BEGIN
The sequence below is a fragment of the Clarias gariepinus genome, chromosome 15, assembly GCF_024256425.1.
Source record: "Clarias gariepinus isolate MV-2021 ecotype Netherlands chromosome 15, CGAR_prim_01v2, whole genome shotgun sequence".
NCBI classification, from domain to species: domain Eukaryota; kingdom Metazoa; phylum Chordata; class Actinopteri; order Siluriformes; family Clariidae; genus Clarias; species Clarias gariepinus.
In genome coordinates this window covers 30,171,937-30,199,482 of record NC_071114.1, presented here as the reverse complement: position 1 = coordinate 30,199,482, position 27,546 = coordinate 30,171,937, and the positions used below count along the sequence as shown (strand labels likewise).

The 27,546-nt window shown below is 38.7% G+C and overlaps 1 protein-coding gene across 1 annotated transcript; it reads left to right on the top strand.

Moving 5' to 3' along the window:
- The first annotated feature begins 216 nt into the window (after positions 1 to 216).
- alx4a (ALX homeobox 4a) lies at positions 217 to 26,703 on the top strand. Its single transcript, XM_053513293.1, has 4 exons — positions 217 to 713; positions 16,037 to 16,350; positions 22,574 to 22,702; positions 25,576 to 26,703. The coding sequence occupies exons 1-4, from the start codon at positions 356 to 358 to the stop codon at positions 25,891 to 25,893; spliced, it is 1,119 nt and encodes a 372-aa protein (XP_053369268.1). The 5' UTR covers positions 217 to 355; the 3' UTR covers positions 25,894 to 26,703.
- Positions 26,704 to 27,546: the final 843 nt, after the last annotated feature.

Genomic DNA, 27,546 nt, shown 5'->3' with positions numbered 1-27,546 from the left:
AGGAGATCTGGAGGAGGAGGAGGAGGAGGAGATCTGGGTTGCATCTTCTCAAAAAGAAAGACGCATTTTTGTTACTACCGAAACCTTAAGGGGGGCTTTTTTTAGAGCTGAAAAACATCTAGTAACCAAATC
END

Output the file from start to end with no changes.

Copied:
The sequence below is a fragment of the Clarias gariepinus genome, chromosome 15, assembly GCF_024256425.1.
Source record: "Clarias gariepinus isolate MV-2021 ecotype Netherlands chromosome 15, CGAR_prim_01v2, whole genome shotgun sequence".
NCBI classification, from domain to species: domain Eukaryota; kingdom Metazoa; phylum Chordata; class Actinopteri; order Siluriformes; family Clariidae; genus Clarias; species Clarias gariepinus.
In genome coordinates this window covers 30,171,937-30,199,482 of record NC_071114.1, presented here as the reverse complement: position 1 = coordinate 30,199,482, position 27,546 = coordinate 30,171,937, and the positions used below count along the sequence as shown (strand labels likewise).

The 27,546-nt window shown below is 38.7% G+C and overlaps 1 protein-coding gene across 1 annotated transcript; it reads left to right on the top strand.

Moving 5' to 3' along the window:
- The first annotated feature begins 216 nt into the window (after positions 1 to 216).
- alx4a (ALX homeobox 4a) lies at positions 217 to 26,703 on the top strand. Its single transcript, XM_053513293.1, has 4 exons — positions 217 to 713; positions 16,037 to 16,350; positions 22,574 to 22,702; positions 25,576 to 26,703. The coding sequence occupies exons 1-4, from the start codon at positions 356 to 358 to the stop codon at positions 25,891 to 25,893; spliced, it is 1,119 nt and encodes a 372-aa protein (XP_053369268.1). The 5' UTR covers positions 217 to 355; the 3' UTR covers positions 25,894 to 26,703.
- Positions 26,704 to 27,546: the final 843 nt, after the last annotated feature.

Genomic DNA, 27,546 nt, shown 5'->3' with positions numbered 1-27,546 from the left:
AGGAGATCTGGAGGAGGAGGAGGAGGAGGAGATCTGGGTTGCATCTTCTCAAAAAGAAAGACGCATTTTTGTTACTACCGAAACCTTAAGGGGGGCTTTTTTTAGAGCTGAAAAACATCTAGTAACCAAATC